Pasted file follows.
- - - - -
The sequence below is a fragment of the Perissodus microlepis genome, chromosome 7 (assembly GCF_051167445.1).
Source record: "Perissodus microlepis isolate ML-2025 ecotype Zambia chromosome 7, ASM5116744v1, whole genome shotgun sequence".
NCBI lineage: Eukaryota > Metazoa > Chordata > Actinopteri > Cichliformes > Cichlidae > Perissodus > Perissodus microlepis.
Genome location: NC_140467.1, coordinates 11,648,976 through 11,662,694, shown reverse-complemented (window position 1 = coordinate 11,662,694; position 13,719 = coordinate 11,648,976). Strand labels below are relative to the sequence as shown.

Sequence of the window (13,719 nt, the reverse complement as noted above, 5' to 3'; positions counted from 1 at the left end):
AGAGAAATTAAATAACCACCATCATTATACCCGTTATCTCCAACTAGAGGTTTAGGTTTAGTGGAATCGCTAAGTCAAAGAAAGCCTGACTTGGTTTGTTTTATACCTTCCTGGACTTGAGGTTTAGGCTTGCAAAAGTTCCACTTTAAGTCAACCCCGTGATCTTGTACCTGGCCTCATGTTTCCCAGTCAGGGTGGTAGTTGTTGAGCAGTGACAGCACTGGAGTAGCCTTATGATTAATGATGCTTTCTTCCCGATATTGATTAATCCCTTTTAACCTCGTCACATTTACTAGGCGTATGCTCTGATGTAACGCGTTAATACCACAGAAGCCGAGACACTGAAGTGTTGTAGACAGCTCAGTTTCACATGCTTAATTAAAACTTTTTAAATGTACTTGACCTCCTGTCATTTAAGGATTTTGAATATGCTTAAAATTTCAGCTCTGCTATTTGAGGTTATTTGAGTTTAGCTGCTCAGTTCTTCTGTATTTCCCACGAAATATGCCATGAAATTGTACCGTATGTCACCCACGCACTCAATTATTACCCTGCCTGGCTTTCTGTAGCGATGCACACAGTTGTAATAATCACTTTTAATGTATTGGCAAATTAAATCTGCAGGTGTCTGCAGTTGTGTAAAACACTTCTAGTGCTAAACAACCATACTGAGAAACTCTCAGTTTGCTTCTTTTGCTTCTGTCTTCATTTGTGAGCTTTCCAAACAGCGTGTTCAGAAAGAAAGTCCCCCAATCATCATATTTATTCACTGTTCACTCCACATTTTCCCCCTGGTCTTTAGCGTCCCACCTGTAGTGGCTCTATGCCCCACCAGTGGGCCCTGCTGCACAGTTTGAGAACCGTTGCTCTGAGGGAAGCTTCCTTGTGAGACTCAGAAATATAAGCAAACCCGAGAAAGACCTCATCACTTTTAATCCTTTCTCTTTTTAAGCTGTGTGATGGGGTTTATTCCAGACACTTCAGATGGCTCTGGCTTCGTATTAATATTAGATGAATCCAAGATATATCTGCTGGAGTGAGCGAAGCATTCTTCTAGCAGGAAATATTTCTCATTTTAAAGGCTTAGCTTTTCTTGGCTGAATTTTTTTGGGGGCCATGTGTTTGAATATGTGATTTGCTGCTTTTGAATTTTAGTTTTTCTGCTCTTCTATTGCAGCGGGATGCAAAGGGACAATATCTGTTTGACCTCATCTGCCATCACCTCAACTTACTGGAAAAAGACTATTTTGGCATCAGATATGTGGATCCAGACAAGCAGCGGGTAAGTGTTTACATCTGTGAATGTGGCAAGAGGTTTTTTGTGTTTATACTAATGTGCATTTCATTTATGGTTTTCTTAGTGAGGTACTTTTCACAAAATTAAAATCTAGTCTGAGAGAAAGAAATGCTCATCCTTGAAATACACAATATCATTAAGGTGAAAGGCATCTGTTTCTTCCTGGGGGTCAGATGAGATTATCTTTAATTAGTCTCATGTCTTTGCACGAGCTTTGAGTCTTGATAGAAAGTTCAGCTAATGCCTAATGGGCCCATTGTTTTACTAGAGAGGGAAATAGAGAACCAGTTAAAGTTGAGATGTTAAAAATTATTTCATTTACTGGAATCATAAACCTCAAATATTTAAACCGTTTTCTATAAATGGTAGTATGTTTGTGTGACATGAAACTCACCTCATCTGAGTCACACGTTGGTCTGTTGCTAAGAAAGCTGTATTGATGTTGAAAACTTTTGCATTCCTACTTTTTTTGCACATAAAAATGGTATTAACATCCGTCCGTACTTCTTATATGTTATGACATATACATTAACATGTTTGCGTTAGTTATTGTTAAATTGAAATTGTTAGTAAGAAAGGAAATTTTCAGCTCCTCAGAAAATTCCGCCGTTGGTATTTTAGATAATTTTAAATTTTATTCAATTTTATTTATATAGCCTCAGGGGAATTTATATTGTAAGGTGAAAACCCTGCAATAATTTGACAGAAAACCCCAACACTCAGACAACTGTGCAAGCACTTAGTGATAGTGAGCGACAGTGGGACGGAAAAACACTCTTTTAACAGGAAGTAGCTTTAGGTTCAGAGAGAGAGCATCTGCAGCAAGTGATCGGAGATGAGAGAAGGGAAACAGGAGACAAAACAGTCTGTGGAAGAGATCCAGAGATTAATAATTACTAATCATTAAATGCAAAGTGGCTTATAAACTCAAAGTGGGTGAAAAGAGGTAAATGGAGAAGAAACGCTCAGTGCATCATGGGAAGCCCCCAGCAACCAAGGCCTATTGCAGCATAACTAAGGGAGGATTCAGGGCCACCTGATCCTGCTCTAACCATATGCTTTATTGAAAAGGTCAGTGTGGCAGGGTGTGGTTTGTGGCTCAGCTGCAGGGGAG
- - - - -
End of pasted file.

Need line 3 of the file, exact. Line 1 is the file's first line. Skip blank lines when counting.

NCBI lineage: Eukaryota > Metazoa > Chordata > Actinopteri > Cichliformes > Cichlidae > Perissodus > Perissodus microlepis.